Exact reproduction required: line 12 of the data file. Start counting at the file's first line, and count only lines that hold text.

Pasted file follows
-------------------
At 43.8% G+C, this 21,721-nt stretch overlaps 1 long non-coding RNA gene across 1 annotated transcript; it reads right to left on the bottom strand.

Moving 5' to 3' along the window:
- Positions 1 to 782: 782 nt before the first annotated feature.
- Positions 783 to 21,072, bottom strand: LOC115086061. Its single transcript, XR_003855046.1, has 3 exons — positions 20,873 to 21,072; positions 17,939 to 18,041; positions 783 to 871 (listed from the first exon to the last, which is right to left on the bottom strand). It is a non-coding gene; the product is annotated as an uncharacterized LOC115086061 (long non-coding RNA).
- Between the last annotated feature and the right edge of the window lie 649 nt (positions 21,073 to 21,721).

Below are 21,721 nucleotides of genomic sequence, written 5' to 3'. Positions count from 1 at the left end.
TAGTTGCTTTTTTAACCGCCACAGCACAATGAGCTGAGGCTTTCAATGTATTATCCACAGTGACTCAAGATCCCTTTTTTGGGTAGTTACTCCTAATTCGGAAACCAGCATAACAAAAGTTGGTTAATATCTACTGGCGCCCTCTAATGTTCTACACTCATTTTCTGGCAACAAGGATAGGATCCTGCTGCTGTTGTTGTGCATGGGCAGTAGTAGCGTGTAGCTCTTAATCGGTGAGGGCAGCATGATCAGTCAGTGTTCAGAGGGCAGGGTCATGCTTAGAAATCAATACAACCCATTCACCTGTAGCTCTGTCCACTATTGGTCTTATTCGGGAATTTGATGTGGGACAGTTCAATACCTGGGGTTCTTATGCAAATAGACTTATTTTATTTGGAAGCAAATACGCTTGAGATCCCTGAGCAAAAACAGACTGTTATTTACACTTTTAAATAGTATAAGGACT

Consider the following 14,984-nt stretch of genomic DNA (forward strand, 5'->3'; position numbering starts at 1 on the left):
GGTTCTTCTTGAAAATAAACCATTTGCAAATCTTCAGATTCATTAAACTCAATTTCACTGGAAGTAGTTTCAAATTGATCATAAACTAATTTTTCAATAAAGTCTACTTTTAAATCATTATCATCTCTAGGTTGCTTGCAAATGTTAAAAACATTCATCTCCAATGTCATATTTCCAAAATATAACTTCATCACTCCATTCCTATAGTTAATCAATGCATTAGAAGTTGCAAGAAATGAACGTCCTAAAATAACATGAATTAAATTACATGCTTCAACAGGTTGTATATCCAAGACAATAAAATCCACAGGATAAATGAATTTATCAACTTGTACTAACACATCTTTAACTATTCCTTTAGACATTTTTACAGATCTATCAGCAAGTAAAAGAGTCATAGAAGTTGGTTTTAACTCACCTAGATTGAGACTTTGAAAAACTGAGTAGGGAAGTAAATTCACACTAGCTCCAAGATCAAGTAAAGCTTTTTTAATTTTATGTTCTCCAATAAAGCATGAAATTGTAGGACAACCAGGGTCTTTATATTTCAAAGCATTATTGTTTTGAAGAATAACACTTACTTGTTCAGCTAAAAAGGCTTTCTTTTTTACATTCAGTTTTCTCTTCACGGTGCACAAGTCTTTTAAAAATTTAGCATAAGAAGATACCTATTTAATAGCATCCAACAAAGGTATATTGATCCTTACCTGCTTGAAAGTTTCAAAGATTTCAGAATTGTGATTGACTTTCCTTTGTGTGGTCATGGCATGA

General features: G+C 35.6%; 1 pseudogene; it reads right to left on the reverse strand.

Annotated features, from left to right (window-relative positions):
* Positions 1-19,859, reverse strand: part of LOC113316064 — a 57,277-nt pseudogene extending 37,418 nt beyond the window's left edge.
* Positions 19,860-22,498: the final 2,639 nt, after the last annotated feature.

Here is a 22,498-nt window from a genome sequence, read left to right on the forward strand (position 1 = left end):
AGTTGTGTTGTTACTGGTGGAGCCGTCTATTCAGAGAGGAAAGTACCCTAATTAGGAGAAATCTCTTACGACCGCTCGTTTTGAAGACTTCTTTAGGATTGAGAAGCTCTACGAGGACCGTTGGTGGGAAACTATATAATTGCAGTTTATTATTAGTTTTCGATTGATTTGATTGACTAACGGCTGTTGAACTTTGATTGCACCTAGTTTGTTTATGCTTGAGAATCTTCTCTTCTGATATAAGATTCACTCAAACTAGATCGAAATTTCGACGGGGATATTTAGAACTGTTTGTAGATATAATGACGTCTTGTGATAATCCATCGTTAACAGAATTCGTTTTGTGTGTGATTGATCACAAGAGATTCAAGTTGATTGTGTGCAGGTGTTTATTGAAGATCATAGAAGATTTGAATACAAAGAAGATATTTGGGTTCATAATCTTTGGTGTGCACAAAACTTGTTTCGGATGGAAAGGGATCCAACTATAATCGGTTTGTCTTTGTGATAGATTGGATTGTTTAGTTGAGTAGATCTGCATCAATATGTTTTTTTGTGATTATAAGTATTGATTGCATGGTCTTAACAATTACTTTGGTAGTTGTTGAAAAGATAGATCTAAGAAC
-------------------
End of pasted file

* Positions 1-19,859, reverse strand: part of LOC113316064 — a 57,277-nt pseudogene extending 37,418 nt beyond the window's left edge.